Cell Stress and Chaperones

, Volume 16, Issue 1, pp 1–14 | Cite as

Decarbonylated cyclophilin A Cpr1 protein protects Saccharomyces cerevisiae KNU5377Y when exposed to stress induced by menadione

  • Il-Sup KimEmail author
  • Ingnyol Jin
  • Ho-Sung Yoon
Original Paper


Cyclophilins are conserved cistrans peptidyl-prolyl isomerase that are implicated in protein folding and function as molecular chaperones. The accumulation of Cpr1 protein to menadione in Saccharomyces cerevisiae KNU5377Y suggests a possibility that this protein may participate in the mechanism of stress tolerance. Stress response of S. cerevisiae KNU5377Y cpr1Δ mutant strain was investigated in the presence of menadione (MD). The growth ability of the strain was confirmed in an oxidant-supplemented medium, and a relationship was established between diminishing levels of cell rescue enzymes and MD sensitivity. The results demonstrate the significant effect of CPR1 disruption in the cellular growth rate, cell viability and morphology, and redox state in the presence of MD and suggest the possible role of Cpr1p in acquiring sensitivity to MD and its physiological role in cellular stress tolerance. The in vivo importance of Cpr1p for antioxidant-mediated reactive oxygen species (ROS) neutralization and chaperone-mediated protein folding was confirmed by analyzing the expression changes of a variety of cell rescue proteins in a CPR1-disrupted strain. The cpr1Δ to the exogenous MD showed reduced expression level of antioxidant enzymes, molecular chaperones, and metabolic enzymes such as nicotinamide adenine dinucleotide phosphate (NADPH)- or adenosine triphosphate (ATP)-generating systems. More importantly, it was shown that cpr1Δ mutant caused imbalance in the cellular redox homeostasis and increased ROS levels in the cytosol as well as mitochondria and elevated iron concentrations. As a result of excess ROS production, the cpr1Δ mutant provoked an increase in oxidative damage and a reduction in antioxidant activity and free radical scavenger ability. However, there was no difference in the stress responses between the wild-type and the cpr1Δ mutant strains derived from S. cerevisiae BY4741 as a control strain under the same stress. Unlike BY4741, KNU5377Y Cpr1 protein was decarbonylated during MD stress. Decarbonylation of Cpr1 protein in KNU5377Y strain seems to be caused by a rapid and efficient gene expression program via stress response factors Hsf1, Yap1, and Msn2. Hence, the decarbonylated Cpr1 protein may be critical in cellular redox homeostasis and may be a potential chaperone to menadione.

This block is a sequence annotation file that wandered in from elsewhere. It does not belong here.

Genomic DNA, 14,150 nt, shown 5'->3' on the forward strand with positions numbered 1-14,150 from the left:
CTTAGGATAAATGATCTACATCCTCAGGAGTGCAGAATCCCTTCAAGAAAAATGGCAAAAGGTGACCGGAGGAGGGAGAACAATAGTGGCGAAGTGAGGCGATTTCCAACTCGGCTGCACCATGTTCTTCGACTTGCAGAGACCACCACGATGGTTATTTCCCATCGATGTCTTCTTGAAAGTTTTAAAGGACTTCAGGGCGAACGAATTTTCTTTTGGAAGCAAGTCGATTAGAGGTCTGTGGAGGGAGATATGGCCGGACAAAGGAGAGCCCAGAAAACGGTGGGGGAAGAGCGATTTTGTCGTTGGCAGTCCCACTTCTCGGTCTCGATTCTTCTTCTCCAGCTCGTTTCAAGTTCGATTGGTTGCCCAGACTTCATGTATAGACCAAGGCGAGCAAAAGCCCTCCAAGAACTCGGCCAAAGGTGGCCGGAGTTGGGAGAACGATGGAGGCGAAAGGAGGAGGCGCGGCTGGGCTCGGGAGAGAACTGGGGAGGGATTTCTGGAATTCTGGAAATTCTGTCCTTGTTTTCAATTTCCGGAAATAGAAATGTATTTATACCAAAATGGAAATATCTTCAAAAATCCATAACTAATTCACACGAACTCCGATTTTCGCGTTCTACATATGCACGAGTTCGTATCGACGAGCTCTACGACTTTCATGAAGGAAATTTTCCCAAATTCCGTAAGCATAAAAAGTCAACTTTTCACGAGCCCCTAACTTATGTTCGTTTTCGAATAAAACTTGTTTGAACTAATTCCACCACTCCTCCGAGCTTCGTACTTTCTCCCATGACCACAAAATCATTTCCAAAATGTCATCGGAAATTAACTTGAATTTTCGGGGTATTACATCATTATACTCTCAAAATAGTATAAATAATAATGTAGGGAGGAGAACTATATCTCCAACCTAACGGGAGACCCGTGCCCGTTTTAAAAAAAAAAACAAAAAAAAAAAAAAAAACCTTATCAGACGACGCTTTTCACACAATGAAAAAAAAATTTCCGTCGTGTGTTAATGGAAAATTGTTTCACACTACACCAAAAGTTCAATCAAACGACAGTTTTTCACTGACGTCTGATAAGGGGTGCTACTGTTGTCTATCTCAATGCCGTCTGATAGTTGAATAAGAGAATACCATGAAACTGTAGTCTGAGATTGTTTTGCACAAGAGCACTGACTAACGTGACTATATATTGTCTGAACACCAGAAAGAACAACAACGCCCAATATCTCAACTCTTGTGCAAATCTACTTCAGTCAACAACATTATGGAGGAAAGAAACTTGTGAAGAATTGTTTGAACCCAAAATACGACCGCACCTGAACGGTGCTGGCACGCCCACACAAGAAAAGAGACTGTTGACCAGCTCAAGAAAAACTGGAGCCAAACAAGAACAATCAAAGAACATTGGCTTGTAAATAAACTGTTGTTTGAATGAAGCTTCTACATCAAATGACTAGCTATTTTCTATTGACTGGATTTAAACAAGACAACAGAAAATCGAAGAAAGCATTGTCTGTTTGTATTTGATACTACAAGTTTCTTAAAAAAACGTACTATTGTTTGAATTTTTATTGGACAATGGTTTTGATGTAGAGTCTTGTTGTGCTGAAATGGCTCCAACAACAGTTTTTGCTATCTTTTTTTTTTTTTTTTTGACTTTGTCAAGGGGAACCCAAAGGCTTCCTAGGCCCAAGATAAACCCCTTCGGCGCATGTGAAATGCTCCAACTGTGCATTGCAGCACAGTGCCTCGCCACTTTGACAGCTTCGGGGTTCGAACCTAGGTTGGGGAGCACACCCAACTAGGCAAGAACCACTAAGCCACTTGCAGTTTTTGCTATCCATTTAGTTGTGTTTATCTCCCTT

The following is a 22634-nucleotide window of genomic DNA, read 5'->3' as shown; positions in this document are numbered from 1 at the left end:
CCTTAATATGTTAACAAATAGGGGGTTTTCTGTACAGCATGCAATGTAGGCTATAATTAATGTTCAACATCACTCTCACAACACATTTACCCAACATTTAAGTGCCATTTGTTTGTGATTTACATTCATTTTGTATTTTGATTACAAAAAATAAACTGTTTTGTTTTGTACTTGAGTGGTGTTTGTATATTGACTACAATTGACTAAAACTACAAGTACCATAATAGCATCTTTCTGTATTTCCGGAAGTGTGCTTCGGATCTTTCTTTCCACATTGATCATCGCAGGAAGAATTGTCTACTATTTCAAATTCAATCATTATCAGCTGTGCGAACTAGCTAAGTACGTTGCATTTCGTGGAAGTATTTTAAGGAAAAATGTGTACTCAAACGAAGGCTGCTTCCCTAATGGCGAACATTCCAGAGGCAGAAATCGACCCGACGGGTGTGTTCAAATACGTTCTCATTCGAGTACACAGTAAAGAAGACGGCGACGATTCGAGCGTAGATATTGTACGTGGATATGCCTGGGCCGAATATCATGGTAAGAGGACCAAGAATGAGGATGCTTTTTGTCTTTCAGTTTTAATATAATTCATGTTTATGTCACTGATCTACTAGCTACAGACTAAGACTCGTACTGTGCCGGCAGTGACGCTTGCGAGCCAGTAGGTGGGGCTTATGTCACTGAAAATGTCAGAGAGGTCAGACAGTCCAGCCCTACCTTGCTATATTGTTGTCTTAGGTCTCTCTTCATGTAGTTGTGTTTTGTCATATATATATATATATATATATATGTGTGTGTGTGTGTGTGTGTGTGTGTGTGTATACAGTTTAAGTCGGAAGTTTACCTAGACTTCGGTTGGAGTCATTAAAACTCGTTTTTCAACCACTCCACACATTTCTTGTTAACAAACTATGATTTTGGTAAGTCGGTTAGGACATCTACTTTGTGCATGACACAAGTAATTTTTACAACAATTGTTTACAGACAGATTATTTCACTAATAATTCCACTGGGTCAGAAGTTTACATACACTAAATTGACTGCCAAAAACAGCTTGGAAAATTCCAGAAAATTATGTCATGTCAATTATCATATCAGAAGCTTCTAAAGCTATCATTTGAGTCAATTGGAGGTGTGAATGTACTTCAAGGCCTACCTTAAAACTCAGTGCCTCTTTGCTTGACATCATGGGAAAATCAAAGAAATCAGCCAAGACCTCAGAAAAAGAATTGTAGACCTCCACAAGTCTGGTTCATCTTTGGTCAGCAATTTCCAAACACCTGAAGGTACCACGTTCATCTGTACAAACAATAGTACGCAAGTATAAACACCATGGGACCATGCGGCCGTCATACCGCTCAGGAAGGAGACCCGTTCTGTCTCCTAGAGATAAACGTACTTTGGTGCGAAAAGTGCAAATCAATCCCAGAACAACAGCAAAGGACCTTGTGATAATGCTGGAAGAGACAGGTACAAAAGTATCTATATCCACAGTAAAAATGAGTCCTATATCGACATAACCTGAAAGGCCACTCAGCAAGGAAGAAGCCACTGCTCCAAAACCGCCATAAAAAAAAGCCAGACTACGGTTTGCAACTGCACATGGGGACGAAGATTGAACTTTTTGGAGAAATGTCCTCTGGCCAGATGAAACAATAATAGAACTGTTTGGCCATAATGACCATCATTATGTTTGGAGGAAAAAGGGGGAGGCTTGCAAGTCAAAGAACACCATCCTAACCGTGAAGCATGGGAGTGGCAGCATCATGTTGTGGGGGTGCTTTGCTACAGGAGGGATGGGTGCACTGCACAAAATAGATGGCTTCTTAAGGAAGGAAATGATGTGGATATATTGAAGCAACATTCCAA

Cyclophilin A Cpr1 Oxidative stress Antioxidant enzymes Molecular chaperones Saccharomyces cerevisiae KNU5377Y 



This research was supported by a grant (#2009-0072715) from the Basic Science Research Program through the National Research Foundation (NRF) of Korea funded by the Ministry of Education, Science and Technology and by a grant (20070301-034-021) from BioGreen 21 Program, Rural Development Administration.

Supplementary material

12192_2010_215_MOESM1_ESM.doc (24 kb)
ESM 1 (DOC 24 kb)
12192_2010_215_Fig7_ESM.jpg (187 kb)
Fig. S1